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Subject Item
dbr:Ranschburg_effect
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Ranschburg effect
rdfs:comment
The Ranschburg effect, sometimes referred to as Ranschburg inhibition, is a psychological theory which refers to the substandard recall of repeated items, or listed items, in a short sequence. According to a 1973 paper in the Journal of Verbal Learning and Verbal Behavior, the Ranschburg effect is interpreted as a result of a restricted guessing strategy that excludes repetitions of remembered items as possible responses. This term is also described as the deterioration in memory performance when items are repeated in a list of items to be remembered. The Ranschburg effect can also be referred to as repetition inhibition, which should not be mistaken for repetition blindness, which refers to the failure or inability to recall repeated items from the short-term memory when sequences are pre
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dbr:Rote_learning dbr:Hungary dbr:Psychopathology dbr:Psychiatrist dbr:Repetition_blindness dbr:Neurology dbr:Behaviorism dbr:Recall_(memory) dbr:Learning dbr:Psychology dbc:Psychological_effects dbr:Gestalt_psychology dbr:Györe,_Hungary dbr:Psychoanalysis n14:Numbers3_4_5_7_8_10_11_12_13_15_17_18.jpg dbr:Sequence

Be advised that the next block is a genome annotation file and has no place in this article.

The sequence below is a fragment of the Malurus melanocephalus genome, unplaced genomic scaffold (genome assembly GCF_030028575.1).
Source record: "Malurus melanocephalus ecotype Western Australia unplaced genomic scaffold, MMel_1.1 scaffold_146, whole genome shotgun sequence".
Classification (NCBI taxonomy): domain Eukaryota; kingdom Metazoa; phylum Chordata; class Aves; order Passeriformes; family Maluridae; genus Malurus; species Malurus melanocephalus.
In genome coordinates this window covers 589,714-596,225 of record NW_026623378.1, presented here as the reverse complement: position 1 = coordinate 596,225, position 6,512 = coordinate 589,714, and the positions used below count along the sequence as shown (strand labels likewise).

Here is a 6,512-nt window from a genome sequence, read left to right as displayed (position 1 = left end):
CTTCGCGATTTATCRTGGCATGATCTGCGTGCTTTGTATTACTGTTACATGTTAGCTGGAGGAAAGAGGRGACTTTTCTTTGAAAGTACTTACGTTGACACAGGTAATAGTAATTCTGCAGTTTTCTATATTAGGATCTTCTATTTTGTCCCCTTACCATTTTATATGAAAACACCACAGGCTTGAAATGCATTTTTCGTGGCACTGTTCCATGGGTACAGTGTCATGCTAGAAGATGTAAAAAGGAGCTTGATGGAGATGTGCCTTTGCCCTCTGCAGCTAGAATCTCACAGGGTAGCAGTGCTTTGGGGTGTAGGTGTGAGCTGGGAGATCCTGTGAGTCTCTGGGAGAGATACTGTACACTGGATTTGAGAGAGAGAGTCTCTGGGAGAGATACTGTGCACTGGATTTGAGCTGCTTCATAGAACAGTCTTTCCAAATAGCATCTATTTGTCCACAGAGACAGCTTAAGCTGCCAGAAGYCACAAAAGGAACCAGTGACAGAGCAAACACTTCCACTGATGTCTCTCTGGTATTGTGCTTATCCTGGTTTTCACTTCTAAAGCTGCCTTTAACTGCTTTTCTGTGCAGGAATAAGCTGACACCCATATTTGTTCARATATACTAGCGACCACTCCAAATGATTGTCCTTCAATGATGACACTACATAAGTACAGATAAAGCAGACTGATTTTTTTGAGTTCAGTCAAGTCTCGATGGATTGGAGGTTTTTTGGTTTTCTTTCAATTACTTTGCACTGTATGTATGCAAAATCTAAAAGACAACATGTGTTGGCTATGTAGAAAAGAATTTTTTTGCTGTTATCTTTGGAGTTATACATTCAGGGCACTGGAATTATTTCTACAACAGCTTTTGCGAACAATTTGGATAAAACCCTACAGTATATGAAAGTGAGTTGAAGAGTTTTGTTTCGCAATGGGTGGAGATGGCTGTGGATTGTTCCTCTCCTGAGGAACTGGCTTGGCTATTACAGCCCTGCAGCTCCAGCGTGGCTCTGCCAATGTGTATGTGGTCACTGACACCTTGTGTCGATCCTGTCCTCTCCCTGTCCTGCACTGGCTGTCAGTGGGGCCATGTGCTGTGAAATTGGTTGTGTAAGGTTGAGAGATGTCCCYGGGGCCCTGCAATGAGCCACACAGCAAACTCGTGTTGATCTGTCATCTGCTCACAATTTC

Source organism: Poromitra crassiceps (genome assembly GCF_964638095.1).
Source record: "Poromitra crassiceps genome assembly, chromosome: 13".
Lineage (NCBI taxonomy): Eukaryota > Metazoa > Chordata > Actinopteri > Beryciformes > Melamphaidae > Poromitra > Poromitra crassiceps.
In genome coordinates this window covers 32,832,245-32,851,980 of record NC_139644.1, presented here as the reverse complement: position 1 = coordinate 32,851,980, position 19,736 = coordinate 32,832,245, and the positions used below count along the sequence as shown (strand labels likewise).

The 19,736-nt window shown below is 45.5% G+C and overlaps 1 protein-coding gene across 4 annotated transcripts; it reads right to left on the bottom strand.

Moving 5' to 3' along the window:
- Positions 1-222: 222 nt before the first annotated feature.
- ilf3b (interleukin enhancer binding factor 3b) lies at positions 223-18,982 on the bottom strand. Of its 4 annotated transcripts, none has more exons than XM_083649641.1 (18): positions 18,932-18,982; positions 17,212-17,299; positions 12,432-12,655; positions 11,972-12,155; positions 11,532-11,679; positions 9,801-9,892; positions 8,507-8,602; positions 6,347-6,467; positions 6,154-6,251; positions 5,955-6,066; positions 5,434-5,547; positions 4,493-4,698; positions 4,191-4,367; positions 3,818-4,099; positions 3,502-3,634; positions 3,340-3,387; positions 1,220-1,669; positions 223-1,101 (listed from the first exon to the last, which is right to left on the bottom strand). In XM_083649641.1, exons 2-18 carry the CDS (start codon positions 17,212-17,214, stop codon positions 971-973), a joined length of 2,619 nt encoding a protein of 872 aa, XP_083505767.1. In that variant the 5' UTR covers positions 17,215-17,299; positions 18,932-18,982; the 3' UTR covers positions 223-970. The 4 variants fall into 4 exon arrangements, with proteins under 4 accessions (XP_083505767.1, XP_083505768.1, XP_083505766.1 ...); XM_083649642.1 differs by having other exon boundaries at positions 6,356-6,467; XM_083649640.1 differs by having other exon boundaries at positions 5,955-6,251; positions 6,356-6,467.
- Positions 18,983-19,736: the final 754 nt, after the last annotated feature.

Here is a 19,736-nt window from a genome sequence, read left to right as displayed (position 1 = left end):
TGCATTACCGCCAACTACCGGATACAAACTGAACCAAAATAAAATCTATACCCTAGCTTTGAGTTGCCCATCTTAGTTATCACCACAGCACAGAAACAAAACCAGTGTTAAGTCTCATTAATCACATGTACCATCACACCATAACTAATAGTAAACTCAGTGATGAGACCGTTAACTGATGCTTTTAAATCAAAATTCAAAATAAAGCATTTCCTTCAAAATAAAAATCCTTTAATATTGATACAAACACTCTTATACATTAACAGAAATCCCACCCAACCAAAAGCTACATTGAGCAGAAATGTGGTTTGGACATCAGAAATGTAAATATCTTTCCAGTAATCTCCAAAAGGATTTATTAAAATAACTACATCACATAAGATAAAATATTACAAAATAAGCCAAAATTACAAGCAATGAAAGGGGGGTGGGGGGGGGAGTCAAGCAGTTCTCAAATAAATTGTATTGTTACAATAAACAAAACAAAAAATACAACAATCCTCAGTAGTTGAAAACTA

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The Ranschburg effect, sometimes referred to as Ranschburg inhibition, is a psychological theory which refers to the substandard recall of repeated items, or listed items, in a short sequence. According to a 1973 paper in the Journal of Verbal Learning and Verbal Behavior, the Ranschburg effect is interpreted as a result of a restricted guessing strategy that excludes repetitions of remembered items as possible responses. This term is also described as the deterioration in memory performance when items are repeated in a list of items to be remembered. The Ranschburg effect can also be referred to as repetition inhibition, which should not be mistaken for repetition blindness, which refers to the failure or inability to recall repeated items from the short-term memory when sequences are presented rapidly. The Ranschburg effect is named after Hungarian psychiatrist , who reported the phenomenon in 1901. The bulk of studies of the Ranschburg effect use lists that range from 8 to 10 digits with only one repeated element. A study in The Psychology of Ageing: An Introduction found that Ranschburg effect is greater among older than younger adults since it is suggested that the inhibitory processes act against repeating items.
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